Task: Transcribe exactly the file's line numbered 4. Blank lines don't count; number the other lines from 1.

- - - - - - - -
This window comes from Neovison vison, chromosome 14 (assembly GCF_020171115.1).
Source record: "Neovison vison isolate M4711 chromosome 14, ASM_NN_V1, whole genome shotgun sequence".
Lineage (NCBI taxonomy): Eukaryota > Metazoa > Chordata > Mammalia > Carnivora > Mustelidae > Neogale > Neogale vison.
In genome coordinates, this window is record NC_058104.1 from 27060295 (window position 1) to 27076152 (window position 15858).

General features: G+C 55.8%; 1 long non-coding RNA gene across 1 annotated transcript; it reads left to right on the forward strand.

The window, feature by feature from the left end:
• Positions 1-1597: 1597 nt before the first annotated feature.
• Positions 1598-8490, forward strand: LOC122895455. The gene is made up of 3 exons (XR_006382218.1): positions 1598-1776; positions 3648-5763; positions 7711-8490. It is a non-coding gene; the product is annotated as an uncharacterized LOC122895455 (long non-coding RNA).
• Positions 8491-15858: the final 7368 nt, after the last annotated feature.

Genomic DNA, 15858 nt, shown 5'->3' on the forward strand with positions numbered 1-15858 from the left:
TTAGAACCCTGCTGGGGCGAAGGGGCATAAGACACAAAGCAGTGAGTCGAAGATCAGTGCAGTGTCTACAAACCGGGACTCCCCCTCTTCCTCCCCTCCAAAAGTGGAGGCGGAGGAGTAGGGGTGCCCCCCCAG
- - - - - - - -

In genome coordinates, this window is record NC_058104.1 from 27060295 (window position 1) to 27076152 (window position 15858).